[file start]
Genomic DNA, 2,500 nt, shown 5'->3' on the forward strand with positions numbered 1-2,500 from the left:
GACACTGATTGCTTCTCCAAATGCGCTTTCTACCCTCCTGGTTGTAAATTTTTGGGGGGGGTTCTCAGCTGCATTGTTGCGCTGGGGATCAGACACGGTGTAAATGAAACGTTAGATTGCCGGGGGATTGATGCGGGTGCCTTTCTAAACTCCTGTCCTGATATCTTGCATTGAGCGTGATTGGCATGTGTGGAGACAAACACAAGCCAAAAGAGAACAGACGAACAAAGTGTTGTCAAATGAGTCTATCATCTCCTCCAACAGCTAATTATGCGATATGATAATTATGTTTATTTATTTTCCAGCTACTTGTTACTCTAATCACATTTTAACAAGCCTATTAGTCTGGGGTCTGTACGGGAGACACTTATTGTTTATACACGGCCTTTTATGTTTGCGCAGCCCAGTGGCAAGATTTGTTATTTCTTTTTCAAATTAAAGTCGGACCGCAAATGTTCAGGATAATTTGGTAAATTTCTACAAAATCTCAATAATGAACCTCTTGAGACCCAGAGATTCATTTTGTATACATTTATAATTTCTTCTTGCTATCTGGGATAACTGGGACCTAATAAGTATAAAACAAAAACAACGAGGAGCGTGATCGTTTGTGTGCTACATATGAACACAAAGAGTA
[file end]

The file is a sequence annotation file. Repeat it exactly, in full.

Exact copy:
Genomic DNA, 2,500 nt, shown 5'->3' on the forward strand with positions numbered 1-2,500 from the left:
GACACTGATTGCTTCTCCAAATGCGCTTTCTACCCTCCTGGTTGTAAATTTTTGGGGGGGGTTCTCAGCTGCATTGTTGCGCTGGGGATCAGACACGGTGTAAATGAAACGTTAGATTGCCGGGGGATTGATGCGGGTGCCTTTCTAAACTCCTGTCCTGATATCTTGCATTGAGCGTGATTGGCATGTGTGGAGACAAACACAAGCCAAAAGAGAACAGACGAACAAAGTGTTGTCAAATGAGTCTATCATCTCCTCCAACAGCTAATTATGCGATATGATAATTATGTTTATTTATTTTCCAGCTACTTGTTACTCTAATCACATTTTAACAAGCCTATTAGTCTGGGGTCTGTACGGGAGACACTTATTGTTTATACACGGCCTTTTATGTTTGCGCAGCCCAGTGGCAAGATTTGTTATTTCTTTTTCAAATTAAAGTCGGACCGCAAATGTTCAGGATAATTTGGTAAATTTCTACAAAATCTCAATAATGAACCTCTTGAGACCCAGAGATTCATTTTGTATACATTTATAATTTCTTCTTGCTATCTGGGATAACTGGGACCTAATAAGTATAAAACAAAAACAACGAGGAGCGTGATCGTTTGTGTGCTACATATGAACACAAAGAGTA